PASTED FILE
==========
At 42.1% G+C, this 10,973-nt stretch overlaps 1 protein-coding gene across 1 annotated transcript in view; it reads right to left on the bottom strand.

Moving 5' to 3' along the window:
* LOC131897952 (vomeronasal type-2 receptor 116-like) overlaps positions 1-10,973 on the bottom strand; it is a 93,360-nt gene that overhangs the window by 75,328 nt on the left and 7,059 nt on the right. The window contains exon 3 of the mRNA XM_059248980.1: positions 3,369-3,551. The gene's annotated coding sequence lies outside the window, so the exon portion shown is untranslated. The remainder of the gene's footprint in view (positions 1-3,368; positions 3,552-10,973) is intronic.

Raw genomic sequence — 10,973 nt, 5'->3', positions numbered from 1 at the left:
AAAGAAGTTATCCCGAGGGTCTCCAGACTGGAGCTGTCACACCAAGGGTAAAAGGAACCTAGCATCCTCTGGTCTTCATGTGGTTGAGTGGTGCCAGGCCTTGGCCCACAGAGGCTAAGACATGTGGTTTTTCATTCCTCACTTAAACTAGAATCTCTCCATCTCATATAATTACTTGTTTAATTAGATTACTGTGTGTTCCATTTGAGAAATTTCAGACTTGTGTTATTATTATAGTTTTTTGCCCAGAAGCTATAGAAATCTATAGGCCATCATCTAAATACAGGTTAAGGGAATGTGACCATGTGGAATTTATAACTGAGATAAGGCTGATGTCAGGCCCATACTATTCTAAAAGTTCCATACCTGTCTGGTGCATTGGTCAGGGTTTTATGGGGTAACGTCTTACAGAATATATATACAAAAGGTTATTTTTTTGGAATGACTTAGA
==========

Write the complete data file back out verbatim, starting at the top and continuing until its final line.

At 42.1% G+C, this 10,973-nt stretch overlaps 1 protein-coding gene across 1 annotated transcript in view; it reads right to left on the bottom strand.

Moving 5' to 3' along the window:
* LOC131897952 (vomeronasal type-2 receptor 116-like) overlaps positions 1-10,973 on the bottom strand; it is a 93,360-nt gene that overhangs the window by 75,328 nt on the left and 7,059 nt on the right. The window contains exon 3 of the mRNA XM_059248980.1: positions 3,369-3,551. The gene's annotated coding sequence lies outside the window, so the exon portion shown is untranslated. The remainder of the gene's footprint in view (positions 1-3,368; positions 3,552-10,973) is intronic.

Raw genomic sequence — 10,973 nt, 5'->3', positions numbered from 1 at the left:
AAAGAAGTTATCCCGAGGGTCTCCAGACTGGAGCTGTCACACCAAGGGTAAAAGGAACCTAGCATCCTCTGGTCTTCATGTGGTTGAGTGGTGCCAGGCCTTGGCCCACAGAGGCTAAGACATGTGGTTTTTCATTCCTCACTTAAACTAGAATCTCTCCATCTCATATAATTACTTGTTTAATTAGATTACTGTGTGTTCCATTTGAGAAATTTCAGACTTGTGTTATTATTATAGTTTTTTGCCCAGAAGCTATAGAAATCTATAGGCCATCATCTAAATACAGGTTAAGGGAATGTGACCATGTGGAATTTATAACTGAGATAAGGCTGATGTCAGGCCCATACTATTCTAAAAGTTCCATACCTGTCTGGTGCATTGGTCAGGGTTTTATGGGGTAACGTCTTACAGAATATATATACAAAAGGTTATTTTTTTGGAATGACTTAGA